Newsroom Article

Parkview Health joins forces with more than 1,000 organizations nationwide to increase colorectal cancer screening rates


“80% by 2018” is a shared goal to have 80% of adults age 50 and older

regularly screened for colorectal cancer by 2018


FORT WAYNE, IND. (Feb. 28, 2017) – Colorectal cancer screening has been proven to save lives. Parkview Health today announced that it has made the pledge to help increase colorectal cancer screening rates by supporting the “80% by 2018” initiative, led by the American Cancer Society (ACS), the Centers for Disease Control and Prevention (CDC) and the National Colorectal Cancer Roundtable (an organization co-founded by ACS and CDC). Mayor Tom Henry joined Parkview, ACS and community leaders today in the home of the future Parkview Cancer Institute to support the pledge and proclaim March “Colorectal Cancer Awareness Month” in the city.


Colorectal cancer is the nation’s second-leading cause of cancer-related deaths; however, it is one of only a few cancers that can be prevented. Through proper colorectal cancer screening, doctors can find and remove hidden growths (called “polyps”) in the colon, before they become cancerous. Removing polyps can prevent cancer altogether.


“80% by 2018” is an initiative in which more than 1,000 organizations have committed to substantially reducing colorectal cancer as a major public health problem and are working toward the shared goal of 80 percent of adults age 50 and older being regularly screened for colorectal cancer by 2018.


“Colorectal cancer continues to be public health concern, and adults age 50 and older should be regularly screened for it, but we have found that many people aren’t getting tested because they don’t believe they are at risk, don’t understand there are testing options or don’t think they can afford it,” said Neil Sharma, MD, president, Parkview Cancer Institute, and director of interventional endoscopy, Parkview Physicians Group – Oncology. “The truth is, the vast majority of colorectal cancer cases occur in people 50 and older. Colorectal cancer in its early stages usually has no symptoms, so everyone 50 and older should get tested. There are several screening options – even take home options – available. Plus, many public and private insurance plans cover colorectal cancer screening and there may be local resources available to help those who are uninsured.”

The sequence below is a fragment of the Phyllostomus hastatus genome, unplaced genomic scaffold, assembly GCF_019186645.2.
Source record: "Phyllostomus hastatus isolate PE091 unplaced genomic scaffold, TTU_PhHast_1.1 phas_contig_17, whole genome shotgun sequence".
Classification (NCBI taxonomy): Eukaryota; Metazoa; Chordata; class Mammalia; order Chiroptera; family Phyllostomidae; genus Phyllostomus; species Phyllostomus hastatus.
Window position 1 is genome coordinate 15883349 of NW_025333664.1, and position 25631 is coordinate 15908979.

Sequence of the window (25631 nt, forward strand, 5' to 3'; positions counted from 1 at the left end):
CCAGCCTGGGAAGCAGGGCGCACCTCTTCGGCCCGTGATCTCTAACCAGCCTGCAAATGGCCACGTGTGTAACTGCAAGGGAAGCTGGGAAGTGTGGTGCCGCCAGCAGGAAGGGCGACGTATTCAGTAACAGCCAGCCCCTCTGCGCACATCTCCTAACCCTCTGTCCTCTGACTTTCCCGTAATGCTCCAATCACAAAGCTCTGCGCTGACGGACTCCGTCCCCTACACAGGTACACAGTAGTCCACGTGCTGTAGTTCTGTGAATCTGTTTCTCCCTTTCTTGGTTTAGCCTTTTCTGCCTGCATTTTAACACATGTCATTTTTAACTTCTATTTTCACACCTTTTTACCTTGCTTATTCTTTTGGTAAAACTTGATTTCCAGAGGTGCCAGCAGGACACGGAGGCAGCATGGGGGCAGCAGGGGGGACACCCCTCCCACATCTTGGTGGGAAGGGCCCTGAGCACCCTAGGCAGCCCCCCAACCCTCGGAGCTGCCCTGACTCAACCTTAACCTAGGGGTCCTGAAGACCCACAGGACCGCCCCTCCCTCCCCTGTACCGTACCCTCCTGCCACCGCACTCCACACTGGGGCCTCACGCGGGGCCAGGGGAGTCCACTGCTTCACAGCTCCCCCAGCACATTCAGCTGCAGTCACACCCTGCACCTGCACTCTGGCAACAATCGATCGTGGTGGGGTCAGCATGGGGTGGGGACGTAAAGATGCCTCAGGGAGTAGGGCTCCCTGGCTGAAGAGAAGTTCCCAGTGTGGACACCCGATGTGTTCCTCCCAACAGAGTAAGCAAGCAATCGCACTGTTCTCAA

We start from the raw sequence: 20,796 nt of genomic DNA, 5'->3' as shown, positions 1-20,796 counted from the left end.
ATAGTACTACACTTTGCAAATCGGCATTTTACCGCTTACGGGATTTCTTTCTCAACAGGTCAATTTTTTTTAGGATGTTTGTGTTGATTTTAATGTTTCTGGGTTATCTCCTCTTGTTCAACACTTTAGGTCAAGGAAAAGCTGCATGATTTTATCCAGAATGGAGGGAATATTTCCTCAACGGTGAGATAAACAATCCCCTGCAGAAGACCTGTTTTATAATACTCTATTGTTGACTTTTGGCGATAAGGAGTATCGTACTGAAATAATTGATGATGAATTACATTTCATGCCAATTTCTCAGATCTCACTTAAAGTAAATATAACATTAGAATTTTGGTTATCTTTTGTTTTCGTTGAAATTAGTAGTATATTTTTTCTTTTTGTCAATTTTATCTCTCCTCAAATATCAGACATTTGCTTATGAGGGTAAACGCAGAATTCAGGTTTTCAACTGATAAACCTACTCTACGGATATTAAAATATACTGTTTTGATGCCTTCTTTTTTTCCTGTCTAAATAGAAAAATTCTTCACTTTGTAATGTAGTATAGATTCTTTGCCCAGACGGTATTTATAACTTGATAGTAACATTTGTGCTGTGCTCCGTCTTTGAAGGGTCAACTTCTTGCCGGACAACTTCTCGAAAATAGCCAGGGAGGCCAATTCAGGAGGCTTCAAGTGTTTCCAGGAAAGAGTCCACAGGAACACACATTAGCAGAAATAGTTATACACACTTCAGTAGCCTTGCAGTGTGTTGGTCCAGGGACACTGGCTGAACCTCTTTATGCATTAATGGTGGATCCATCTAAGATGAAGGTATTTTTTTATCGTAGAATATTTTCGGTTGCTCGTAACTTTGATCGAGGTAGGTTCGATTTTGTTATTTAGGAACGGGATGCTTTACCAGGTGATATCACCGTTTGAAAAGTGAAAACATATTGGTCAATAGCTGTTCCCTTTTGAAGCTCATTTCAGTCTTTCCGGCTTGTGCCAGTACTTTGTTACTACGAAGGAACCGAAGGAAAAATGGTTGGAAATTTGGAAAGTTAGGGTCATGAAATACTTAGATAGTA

While colorectal cancer incidence rates have dropped 30 percent in the U.S. over the last 10 years among adults 50 and older, it is still the second leading cause of cancer death in the U.S., despite being highly preventable, detectable and treatable. In fact, 132,700 cases of colorectal cancer were diagnosed in the U.S. in 2015 alone.


“We are grateful to Parkview Health for leading the fight against colon cancer by working to increase screening rates in our community. As the first health system in the area to sign the ‘80% by 2018’ pledge, it shows the commitment of Parkview to the health and well-being of their patients and our community,” said Paul Moore, health systems manager – hospitals, of the Lakeshore Division of the American Cancer Society. “As one of the most preventable cancers, it is critical that adults age 50 and older talk to their physicians about their screening options. We are strong believers that the best type of screening is the one that gets done.” 


Part of the “80% by 2018” goal is to leverage the energy of multiple and diverse partners to empower communities, patients and providers to increase screening rates. The initiative consists of health care providers, health systems, communities, businesses, community health centers, government, non-profit organizations and patient advocacy groups who are committed to getting more people screened for colorectal cancer to prevent more cancers and save lives.


“We are thrilled to join the cause to improve colorectal cancer screening rates,” added Sharma. “We are asking all members of our community to come together and help us by getting screened and talking to your friends and family about getting screened. Together, we can help to eliminate this major public health concern.”


To jumpstart its commitment, the Parkview Cancer Institute will be hosting a free colorectal cancer symposium at noon on Monday, March 13 at the Parkview Mirro Center for Research and Innovation. Guests may hear presentations from physicians over lunch, schedule a colorectal cancer screening, talk to a nurse or ask questions about insurance coverage. For more information or to register, visit or call 888-780-3505.


For more information on the “80% by 2018” pledge, visit the National Colorectal Cancer Roundtable’s website.


CLICK HERE to download photos from this event.


CLICK HERE to download video and interviews with Dr. Sharma and Mindy Torres, senior market manager, Lakeshore Division of the American Cancer Society.


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